Salon Owners: 3 Questions You Need To Answer
Salon owners, listen up—here’s the scoop on how Jon Reyman, fresh off NYFW and the MINDBODY Bold Conference, has built seven successful salons in places like New York, Los Angeles, San Francisco and Chicago. He won’t preach about how you should run your business, but he will share the three questions he asked himself—and how he answered them.
Who’s Your Customer?
- For salon owners, your staff should be your customer. “Without my staff, I have no product,” says Jon. “The people who are walking through the door are my staff’s customers—not mine.”
- Check in with your employees. Every month Jon asks his staff:
- Why do you come here every day?
- Are you happier than you were last month?
- Are you better than you were last month?
- Are you making more money than you were last month?
- Work with your staff after they answer these questions. Set goals and small ways for them to continue to grow.
What’s Your Communication Policy?
- Jon sets up a clear communication plan at each of his salons in order to hold his team accountable. “I make communication part of a stylist’s job, and if they can’t communicate properly, then they can’t work with me. I don’t want to be working with people who can’t communicate,” he says.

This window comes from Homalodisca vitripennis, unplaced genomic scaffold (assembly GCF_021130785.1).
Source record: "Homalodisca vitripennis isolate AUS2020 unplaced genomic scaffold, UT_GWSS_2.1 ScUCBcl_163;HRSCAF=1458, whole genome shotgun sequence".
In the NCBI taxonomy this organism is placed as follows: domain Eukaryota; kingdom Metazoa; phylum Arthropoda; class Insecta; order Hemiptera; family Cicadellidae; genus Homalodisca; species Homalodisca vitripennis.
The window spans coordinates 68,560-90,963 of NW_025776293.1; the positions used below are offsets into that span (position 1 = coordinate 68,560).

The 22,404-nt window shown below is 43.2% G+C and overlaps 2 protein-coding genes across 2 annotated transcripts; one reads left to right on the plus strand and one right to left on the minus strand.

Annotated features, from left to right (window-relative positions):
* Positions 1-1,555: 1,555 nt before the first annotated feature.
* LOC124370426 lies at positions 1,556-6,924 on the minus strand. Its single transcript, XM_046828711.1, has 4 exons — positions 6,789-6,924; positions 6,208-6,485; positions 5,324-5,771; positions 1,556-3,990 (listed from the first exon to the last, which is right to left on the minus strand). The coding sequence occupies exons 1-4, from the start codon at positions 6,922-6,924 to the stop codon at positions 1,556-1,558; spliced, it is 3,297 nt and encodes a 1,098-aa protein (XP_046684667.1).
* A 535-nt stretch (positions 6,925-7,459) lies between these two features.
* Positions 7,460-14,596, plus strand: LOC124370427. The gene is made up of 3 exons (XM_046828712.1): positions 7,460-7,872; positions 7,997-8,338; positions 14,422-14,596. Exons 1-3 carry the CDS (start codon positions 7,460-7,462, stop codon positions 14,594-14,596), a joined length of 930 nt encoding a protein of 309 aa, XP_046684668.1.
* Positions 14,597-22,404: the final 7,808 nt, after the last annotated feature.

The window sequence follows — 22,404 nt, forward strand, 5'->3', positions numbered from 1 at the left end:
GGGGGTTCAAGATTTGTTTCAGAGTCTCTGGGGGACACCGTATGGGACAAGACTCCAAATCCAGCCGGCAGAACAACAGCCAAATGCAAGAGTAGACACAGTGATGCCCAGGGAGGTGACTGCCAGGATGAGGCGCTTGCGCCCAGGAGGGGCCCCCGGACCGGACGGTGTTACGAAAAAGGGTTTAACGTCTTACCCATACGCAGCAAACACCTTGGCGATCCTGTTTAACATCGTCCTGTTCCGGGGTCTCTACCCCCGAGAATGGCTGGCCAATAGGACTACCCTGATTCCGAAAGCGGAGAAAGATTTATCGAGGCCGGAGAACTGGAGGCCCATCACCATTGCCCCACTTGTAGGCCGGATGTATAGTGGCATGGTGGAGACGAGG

- If there is an issue at the salon, Jon tells his employees to communicate directly with the person they have the issue with.
- But, before confronting someone, employees need to ask themselves if what they are about to say is true, kind, necessary and if it’s the right time. If it is, go for it. If not, wait.
What’s Your Salon Culture?
- In today’s world, your brand is everything. Jon suggests asking yourself what your mission is and then going from there.
- “For me, as a salon owner, I’m in the business of four things: cutting, coloring, styling and creating culture—a clear and excellent culture for my staff,” says Jon. So, his mission is to always create great hair for guests and to always provide an environment that stylists love working in.
- How does he do this? For his stylists, he treats them like customers and has a communication policy (see above!). For his salons, he says, “You have to be adaptable and create an experience that is better and different from anywhere else.”
- The point of difference at his salons is providing excellent quality very quickly. “We work fast. We cut hair dry, we color really quickly, we do a good job and for that, we can charge a premium price.”
If You Aren’t Doing These Three Things, Your Salon Business Could Be Hurting
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